By TEC Member Anne Moore, CEO at PlanDo
A radical change to business structures is leaking out of Silicon Valley and spreading through Australia and beyond. It even has a name: holacracy. Atlassian has scrapped its managers and so have Canva.
The tenets of holacracy are simple: authority and decision-making rests with the team that is actually doing the work, not with the boss. Employees, the theory goes, spend their work hours getting work done instead of seeking management approval for every small change in direction.
But before you scrap your managers, consider the following instead:
1. Find a career management platform that works for both the individual and the business
The traditional performance review process is broken. Most organisations in Australia have invested in expensive outdated ‘talent management’ systems that reflect what the organisation wants from its employees, to ‘manage’ them. Today, this approach simply doesn’t work. ‘Talent’ can’t be managed. The role an individual was hired to do six months ago, isn’t necessarily the role that person is doing today. With a younger generation of workers coming through, they want to take control of their own career and not have an organisation dictate to them the path they need to take to progress. Cloud based platforms such as PlanDo enable both the individual and organisation to have an ‘adult to adult’ conversation about career development, giving more control to the individual while still providing the ‘manager’ or ‘leader’ with greater visibility of the individual’s career goals and how they’re progressing.
2. Drop the ‘manager’ tag and replace with ‘leader’
Rather than scrapping managers altogether, replace them with ‘leaders’. Today, we don’t want or need to be ‘managed’. Research has proved that giving people accountability for their actions, increases engagement and loyalty towards organisations. By giving authority to individuals to be able to make decisions, not only empowers them but increases efficiency for the organisation, reducing the chance of bottlenecks.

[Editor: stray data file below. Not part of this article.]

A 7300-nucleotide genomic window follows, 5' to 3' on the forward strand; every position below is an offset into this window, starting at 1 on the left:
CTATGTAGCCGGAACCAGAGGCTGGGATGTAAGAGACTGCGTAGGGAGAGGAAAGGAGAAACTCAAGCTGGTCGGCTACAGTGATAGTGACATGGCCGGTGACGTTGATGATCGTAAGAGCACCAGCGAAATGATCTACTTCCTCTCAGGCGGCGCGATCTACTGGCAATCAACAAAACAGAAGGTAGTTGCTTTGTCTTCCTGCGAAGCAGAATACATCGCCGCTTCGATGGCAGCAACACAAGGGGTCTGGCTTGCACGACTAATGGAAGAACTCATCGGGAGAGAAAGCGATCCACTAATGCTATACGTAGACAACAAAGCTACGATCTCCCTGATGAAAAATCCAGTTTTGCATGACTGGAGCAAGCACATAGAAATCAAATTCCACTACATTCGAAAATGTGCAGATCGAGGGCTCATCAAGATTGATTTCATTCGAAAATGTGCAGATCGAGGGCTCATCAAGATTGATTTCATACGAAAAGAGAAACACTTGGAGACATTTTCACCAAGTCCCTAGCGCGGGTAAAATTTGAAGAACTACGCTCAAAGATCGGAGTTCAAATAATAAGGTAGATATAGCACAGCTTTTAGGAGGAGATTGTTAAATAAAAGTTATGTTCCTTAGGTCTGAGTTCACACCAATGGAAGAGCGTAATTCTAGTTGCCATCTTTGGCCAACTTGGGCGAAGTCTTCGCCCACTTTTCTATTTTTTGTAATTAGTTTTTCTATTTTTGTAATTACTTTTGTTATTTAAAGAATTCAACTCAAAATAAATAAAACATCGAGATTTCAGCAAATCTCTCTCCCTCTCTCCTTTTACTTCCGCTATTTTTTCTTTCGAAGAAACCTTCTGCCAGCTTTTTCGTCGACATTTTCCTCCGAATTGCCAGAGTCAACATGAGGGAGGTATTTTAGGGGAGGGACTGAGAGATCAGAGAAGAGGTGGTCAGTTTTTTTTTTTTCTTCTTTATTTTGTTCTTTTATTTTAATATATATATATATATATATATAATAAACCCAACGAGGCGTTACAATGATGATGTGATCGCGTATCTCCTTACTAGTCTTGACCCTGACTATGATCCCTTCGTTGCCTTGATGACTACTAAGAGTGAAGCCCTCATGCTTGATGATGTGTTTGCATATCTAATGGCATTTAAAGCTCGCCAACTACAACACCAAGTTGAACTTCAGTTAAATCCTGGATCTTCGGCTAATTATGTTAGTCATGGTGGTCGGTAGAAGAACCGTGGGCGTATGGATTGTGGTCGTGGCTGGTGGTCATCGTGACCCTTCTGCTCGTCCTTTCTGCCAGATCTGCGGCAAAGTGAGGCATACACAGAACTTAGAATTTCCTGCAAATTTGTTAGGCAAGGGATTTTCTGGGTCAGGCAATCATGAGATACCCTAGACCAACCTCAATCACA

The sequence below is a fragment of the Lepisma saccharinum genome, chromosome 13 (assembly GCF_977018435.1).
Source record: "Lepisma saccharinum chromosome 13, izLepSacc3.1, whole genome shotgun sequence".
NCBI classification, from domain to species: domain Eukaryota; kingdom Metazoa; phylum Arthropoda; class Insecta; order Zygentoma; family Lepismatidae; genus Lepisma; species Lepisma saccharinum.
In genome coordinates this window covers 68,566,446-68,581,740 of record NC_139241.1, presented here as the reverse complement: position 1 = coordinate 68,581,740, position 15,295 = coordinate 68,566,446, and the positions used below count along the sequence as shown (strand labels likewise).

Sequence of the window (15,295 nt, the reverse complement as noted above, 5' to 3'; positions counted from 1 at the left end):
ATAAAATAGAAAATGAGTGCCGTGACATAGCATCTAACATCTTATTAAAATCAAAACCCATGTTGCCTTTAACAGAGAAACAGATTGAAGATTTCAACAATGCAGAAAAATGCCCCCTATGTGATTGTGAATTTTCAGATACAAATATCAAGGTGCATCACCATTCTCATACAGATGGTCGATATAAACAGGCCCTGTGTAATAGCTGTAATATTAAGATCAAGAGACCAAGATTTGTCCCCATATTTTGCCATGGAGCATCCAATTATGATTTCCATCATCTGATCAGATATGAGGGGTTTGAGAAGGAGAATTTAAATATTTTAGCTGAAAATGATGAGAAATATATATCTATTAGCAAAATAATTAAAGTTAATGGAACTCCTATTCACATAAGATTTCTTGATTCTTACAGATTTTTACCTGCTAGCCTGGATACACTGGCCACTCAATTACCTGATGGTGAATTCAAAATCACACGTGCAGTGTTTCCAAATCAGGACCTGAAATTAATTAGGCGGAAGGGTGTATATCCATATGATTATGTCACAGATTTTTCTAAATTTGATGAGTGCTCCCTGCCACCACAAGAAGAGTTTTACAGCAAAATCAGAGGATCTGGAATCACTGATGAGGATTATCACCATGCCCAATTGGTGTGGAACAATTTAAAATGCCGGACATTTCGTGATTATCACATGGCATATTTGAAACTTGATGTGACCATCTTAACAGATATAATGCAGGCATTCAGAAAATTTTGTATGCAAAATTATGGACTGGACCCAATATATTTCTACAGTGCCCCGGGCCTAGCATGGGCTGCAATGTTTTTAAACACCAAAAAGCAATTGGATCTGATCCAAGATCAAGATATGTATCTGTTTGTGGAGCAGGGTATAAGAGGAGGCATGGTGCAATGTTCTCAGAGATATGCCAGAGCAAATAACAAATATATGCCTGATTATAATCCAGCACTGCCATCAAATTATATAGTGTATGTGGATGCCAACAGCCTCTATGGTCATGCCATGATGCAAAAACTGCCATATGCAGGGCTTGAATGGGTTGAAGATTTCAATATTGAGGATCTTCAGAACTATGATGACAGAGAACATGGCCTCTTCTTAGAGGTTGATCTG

3. Give more feedback more often
Instead of having to make team members wait for 12 months for their review, over a 3 hour meeting, organisations need to provide more feedback more often. This feedback shouldn’t just come from ‘managers’ or ‘leaders’ as they should be known, it should be from more than one person – peers, mentors whomever the individual chooses. That way, a more complete picture can be built of the individual’s progress and a different perspective can be provided.
4. Set goals and objectives between individuals and leaders
It’s important for you to set goals and objectives together with your team members. Ask them how they can contribute to achieve the goals your organisation has set. Again, it comes down to ownership and if the individual has suggested a goal or objective, they’re much more likely to achieve it, than if they’re given one.
5. Let the individual take responsibility for his/her career development
Finally, helping your team members with their career progression is not all down to you, the employer. Competition is fierce in many industries in Australia to attract the best talent and then once you have those individuals, it’s a common misconception that it’s down to you to nurture them and outline a path for progression. Wrong. Today, this is a shared responsibility. The individual is responsible for their own career, ensuring their experience and skills are documented and taken with them to their next employer.
So before you scrap your managers altogether, adopt ‘leaders’ instead and give individuals more responsibility to self-direct their own careers. Equipping your people with tools and technology that facilitate regular conversation works well from both sides. For leaders, it’s timely information about where your people are going and how they’re tracking. For individuals, they’ll value the opportunity to gain regular feedback and take more control over their career. Do that well, and engagement and work satisfaction will soar.
You may have general ideas, however once you return to the daily operations of the business it’s likely your ideas gets buried deep in the demands of the day-to-day.
Many leaders feel as though they work hard both in and on the business and yet they do not achieve the results or the work life balance they need. Often, for a business leader the key reason is they haven’t dedicated the time to think clearly and strategically without interruption on what exactly it is that they want to achieve.